In philosophy, determinism is roughly the view that all events are set and necessitated by prior events or causes.

Topic 6

In philosophy, determinism is roughly the view that all events are set and necessitated by prior events or causes. So, a ball that is let go under certain conditions (event 1) will necessarily fall to the ground (event 2). The falling of the ball is determined by prior events and certain conditions, one of which is the scientific laws of nature (namely, gravity).

Science tells us that all physical things observable by us are determined in this way by the scientific laws of nature. If a ball having a certain mass and shape, and traveling at a certain velocity, strikes another ball at a particular angle, that second ball is determined to move in only one direction and at only one speed. There is no variation possible.

Human beings are physical beings. We are made of cells that are made of molecules, which are made of atoms, and all of these things have physical properties: mass, etc. Even our brain is a physical thing, having mass, containing neurochemicals which are also physical things. It seems, then, that human beings are also determined by the scientific laws of nature (science) in the way that balls and planets are.

Some think that everything, including all human behavior and thoughts, is determined by the scientific laws of nature. After all, our bodies, our organs, including our brains, and all the chemicals in use, are physical things. All physical things are determined by the scientific laws of nature. Hence, some think that we, too, are totally and utterly determined by the scientific laws of nature.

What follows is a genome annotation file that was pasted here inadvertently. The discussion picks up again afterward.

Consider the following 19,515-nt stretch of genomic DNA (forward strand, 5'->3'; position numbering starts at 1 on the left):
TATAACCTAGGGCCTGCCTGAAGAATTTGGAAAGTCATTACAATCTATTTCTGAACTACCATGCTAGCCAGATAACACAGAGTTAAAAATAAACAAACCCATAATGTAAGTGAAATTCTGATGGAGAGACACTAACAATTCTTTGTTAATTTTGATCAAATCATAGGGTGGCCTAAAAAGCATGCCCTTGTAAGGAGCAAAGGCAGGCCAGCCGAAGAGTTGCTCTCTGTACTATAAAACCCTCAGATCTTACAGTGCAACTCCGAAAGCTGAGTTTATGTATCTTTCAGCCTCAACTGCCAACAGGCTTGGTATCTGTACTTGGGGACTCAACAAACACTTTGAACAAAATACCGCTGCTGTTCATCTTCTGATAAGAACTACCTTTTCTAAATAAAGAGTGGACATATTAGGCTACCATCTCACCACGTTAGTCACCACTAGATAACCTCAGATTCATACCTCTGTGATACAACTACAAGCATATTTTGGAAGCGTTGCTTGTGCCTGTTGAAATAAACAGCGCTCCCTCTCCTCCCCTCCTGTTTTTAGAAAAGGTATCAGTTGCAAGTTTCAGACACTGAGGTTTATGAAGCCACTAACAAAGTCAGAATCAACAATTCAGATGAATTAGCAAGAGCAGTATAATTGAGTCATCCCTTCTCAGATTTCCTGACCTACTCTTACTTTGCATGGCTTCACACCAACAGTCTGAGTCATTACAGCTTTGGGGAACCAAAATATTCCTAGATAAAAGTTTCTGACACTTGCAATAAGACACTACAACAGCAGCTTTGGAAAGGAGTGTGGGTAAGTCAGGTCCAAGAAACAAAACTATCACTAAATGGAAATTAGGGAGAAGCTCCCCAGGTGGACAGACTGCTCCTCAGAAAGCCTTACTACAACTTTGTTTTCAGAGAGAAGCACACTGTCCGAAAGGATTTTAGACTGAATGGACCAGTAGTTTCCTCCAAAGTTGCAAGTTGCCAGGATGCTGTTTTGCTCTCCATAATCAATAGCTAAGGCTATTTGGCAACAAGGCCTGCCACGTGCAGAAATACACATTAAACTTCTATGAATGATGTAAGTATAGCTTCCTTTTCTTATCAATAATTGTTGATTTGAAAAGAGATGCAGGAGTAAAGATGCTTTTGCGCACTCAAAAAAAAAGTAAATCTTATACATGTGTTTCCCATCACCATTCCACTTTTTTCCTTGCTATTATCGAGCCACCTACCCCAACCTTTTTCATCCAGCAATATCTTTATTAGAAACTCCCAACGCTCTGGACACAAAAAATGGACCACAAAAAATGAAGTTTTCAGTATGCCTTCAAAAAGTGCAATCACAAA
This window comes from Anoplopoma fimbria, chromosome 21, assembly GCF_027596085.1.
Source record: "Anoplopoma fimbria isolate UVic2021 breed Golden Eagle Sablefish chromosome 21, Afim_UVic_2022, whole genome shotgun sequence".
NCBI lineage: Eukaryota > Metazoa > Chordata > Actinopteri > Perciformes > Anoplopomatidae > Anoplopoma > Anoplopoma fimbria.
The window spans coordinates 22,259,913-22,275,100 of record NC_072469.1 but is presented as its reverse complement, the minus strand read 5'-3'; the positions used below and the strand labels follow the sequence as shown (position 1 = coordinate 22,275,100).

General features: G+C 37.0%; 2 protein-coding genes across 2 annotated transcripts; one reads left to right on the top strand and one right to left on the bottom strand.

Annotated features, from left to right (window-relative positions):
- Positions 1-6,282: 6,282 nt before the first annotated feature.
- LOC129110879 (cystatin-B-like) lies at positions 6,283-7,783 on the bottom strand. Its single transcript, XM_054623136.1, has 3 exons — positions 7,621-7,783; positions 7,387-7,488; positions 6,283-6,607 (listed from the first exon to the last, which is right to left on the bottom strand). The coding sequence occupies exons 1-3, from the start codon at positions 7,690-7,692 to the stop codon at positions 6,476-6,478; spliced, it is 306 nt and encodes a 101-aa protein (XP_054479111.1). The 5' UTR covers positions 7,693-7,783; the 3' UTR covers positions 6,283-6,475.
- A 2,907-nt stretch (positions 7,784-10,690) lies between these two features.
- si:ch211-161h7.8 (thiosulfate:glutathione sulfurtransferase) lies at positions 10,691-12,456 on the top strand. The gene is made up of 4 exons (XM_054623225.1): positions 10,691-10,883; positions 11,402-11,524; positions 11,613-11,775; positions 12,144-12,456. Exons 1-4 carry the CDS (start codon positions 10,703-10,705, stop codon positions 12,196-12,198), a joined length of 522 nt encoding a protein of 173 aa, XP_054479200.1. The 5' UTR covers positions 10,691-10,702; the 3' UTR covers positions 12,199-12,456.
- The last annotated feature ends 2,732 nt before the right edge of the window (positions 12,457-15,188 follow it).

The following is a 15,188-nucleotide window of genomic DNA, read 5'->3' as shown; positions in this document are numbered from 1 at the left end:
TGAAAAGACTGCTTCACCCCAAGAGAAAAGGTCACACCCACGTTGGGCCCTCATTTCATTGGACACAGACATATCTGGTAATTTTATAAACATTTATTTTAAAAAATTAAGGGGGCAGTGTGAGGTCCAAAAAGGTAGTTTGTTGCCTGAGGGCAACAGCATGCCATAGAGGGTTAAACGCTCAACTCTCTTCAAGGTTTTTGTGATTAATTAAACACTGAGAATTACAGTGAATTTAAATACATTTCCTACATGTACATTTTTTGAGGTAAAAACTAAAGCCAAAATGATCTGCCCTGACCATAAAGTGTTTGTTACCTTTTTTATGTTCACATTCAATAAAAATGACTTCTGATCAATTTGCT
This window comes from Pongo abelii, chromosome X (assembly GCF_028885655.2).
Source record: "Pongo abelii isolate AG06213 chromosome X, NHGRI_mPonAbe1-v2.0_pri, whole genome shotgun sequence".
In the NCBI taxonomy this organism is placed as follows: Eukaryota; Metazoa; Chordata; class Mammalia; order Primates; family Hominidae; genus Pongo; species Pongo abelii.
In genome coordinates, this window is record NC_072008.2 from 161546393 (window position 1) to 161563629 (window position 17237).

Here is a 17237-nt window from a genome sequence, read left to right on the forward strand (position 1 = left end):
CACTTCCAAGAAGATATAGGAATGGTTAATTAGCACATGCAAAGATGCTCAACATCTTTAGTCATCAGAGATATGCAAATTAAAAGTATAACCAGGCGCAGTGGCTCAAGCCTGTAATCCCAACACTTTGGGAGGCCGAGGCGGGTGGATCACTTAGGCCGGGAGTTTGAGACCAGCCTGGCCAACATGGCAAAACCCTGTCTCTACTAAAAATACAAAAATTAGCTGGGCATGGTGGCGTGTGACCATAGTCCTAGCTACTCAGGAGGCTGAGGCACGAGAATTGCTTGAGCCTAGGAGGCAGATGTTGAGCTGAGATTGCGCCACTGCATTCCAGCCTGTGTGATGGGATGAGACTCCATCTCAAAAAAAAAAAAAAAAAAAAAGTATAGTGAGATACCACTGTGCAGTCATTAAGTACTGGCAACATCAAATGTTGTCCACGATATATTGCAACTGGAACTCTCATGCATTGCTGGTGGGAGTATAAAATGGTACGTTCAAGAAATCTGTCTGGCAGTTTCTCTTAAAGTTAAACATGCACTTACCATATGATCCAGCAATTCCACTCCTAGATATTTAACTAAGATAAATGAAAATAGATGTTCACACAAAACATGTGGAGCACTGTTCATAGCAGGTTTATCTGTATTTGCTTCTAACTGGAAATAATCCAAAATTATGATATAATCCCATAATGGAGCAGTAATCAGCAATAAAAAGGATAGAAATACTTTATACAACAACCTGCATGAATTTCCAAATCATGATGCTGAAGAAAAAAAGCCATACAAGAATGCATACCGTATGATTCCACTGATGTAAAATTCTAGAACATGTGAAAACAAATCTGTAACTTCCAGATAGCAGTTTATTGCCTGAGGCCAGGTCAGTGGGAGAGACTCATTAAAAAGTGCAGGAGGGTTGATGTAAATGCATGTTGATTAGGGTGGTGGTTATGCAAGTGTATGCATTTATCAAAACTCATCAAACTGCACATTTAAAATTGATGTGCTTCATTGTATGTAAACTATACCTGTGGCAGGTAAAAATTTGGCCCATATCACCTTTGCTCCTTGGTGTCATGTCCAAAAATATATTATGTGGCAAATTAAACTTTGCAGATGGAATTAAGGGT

If all of this is right, it seems that there is no such thing as a free choice or free will, or whatever you want to call it. Your ‘choice’ to take this class was nothing more than the physical state of your brain and body, coupled with stimulation from the external environment. This is no different from the outcome of the second ball after being struck by the first. The ball has no free choice or free will, and it seems that neither are you. The network of causes and effects is just more complex in your case compared to the case with the two balls.

Do you agree with this view? Do you think there is room for freedom of choice? Explain your view and your reasons.

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In philosophy determinism is roughly the view that all events are set and necessitated by prior events or causes.

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